Recommended if you like: Time travel, sci-fi, bow ties, any British actor (because I guarantee they’ve been on at least one episode)
I watch a lot of TV. It’s funny, because I never used to consider myself someone that even liked TV that much. I am not the type to turn it on just to “see what’s on” or have it going in the background while I’m doing other things. Ironically, I actually started watching a lot more TV once my husband and I got rid of cable several years ago. Now, we purposely select what to watch. With more and more streaming services like Netflix offering original content and abandoning the week-to-week episodic model, it’s easier to get sucked in–and with Michigan getting repeatedly pounded by snow this winter, we’ve been staying inside as much as possible.
Here are a few shows we’ve enjoyed recently:
The End of the F***ing World. Netflix recently added this short British series, based on a graphic novel of the same name. The six episodes each average 20-minutes in length, so we blew through this in a day. It’s a dark coming-of-age story about two misfit teens trying to find a connection: Alyssa wants to be loved, James wants to kill someone. It was funny, heart-wrenching, and endearing–and the soundtrack is awesome.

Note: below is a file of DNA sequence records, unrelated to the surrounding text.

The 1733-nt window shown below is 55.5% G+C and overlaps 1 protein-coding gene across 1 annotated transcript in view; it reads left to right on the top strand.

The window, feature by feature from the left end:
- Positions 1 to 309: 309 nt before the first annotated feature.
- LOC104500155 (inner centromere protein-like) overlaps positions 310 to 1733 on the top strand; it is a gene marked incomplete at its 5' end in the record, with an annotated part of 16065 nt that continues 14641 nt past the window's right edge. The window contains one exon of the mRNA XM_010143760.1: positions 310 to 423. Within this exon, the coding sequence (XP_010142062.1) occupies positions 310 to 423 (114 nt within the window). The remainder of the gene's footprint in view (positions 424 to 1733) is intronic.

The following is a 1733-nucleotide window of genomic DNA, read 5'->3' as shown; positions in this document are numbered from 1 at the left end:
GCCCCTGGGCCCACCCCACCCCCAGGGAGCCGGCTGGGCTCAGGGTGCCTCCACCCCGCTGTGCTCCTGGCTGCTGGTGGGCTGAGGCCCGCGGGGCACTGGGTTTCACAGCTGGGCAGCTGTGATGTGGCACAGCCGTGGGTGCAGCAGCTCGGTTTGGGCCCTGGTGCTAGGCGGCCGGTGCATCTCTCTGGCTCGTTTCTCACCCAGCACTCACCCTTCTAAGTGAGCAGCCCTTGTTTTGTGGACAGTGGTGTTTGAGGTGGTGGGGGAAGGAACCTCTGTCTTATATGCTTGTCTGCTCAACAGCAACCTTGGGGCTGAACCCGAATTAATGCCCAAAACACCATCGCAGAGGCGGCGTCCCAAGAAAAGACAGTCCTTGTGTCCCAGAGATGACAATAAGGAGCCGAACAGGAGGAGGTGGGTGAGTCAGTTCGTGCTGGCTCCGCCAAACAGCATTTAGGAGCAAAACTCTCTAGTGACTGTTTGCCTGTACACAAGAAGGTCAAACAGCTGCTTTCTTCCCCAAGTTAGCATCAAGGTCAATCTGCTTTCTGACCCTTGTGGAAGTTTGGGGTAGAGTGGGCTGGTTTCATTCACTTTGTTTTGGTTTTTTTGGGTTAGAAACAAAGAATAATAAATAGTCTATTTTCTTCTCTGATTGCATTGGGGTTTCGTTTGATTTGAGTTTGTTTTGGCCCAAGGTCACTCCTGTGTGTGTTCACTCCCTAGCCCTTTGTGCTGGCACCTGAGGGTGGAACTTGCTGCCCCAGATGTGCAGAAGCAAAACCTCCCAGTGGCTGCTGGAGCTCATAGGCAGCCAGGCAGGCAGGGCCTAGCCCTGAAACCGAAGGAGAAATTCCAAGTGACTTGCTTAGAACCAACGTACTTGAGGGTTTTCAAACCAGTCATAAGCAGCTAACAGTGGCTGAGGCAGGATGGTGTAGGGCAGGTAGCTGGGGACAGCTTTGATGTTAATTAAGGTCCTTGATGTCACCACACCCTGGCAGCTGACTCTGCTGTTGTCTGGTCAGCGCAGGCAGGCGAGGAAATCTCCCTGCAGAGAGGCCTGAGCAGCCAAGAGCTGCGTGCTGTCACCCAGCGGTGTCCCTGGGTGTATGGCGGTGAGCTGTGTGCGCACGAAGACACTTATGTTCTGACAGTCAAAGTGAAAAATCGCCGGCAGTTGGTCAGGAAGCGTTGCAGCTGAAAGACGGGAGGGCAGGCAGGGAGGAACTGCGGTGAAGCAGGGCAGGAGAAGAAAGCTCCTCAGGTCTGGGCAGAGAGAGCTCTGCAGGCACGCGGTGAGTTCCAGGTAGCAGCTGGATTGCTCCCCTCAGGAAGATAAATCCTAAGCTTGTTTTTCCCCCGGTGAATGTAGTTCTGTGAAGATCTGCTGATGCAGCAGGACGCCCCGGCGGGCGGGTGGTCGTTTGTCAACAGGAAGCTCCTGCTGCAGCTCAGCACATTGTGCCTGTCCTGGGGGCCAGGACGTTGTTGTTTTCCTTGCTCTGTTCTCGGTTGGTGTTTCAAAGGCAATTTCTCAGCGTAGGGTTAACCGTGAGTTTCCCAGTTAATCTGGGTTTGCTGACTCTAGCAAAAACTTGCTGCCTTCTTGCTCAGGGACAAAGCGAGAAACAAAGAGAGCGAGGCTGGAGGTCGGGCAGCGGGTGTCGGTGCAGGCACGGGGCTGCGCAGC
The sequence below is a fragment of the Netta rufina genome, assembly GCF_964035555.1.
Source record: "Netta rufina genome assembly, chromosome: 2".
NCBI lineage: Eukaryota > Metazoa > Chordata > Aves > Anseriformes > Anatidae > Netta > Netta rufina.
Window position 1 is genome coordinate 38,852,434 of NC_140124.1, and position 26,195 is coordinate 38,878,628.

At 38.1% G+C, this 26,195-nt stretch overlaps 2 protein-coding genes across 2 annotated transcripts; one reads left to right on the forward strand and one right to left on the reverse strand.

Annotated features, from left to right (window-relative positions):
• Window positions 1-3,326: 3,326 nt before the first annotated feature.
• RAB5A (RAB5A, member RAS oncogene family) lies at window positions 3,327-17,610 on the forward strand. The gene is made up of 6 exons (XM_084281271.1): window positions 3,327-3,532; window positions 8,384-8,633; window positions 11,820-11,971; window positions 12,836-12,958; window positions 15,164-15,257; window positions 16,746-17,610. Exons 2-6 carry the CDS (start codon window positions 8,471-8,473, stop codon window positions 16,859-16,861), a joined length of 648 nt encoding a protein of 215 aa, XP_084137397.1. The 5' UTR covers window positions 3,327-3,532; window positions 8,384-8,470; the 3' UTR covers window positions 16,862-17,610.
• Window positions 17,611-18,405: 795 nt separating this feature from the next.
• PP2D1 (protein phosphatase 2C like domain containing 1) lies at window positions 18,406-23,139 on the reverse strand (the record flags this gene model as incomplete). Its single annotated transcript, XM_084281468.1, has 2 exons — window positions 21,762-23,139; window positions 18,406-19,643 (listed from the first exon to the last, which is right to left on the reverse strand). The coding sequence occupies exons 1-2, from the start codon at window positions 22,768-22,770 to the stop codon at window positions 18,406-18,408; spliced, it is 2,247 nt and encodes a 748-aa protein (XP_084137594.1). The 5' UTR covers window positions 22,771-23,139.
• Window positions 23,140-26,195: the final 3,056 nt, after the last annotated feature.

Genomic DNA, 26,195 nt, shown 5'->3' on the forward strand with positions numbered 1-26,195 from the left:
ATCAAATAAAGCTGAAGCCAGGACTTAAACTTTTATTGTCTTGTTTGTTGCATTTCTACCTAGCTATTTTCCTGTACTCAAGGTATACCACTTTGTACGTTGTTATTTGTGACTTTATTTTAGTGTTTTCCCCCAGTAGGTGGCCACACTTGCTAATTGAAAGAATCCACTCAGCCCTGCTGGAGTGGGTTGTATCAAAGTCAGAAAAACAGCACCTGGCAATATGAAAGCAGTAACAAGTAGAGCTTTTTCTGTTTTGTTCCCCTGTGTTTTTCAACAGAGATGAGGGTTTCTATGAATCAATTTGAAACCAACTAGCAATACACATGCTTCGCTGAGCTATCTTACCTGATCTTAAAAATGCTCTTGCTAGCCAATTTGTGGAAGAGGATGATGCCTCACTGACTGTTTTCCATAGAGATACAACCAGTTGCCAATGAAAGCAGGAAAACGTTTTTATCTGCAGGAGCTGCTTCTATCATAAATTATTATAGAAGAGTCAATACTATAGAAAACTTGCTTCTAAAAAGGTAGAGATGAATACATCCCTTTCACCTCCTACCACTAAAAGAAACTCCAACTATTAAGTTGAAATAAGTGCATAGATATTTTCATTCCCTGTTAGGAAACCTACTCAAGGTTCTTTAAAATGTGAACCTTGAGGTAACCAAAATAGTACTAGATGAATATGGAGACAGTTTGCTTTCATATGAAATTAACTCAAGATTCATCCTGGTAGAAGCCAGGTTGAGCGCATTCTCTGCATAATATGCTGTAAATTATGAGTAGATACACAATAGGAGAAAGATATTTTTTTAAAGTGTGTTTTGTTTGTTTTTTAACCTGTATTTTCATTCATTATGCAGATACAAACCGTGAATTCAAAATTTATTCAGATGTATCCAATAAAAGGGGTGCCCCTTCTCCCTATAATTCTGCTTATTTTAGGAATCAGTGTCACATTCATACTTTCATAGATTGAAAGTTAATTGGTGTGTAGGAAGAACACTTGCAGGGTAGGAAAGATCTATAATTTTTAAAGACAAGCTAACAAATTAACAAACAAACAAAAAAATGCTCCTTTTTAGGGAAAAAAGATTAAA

Recommended if you like: Teen angst, British TV, dark comedies, Dexter
The Shannara Chronicles, Season 2. My husband and I had been anxiously awaiting the release of the second season of Shannara Chronicles on Netflix. When we discovered it on a Friday, we quickly cancelled our (nonexistent) weekend plans and settled in. Based on a book series, Shannara covers a fantasy world of elves, druids, trolls, gnomes, and more, who are trying to keep the peace after years of war. I’m convinced the lack of success for this is show is solely due to its being on the wrong networks. The first season aired on MTV, with the second season moving to Spike. It looks like the third season is in jeopardy, with Spike switching to a new network. I was skeptical of an MTV show when watching the first season, but my doubts were quickly assuaged. This show is quality. If you can deal with a few cheesy teen drama moments scattered throughout, you’ll be rewarded in full.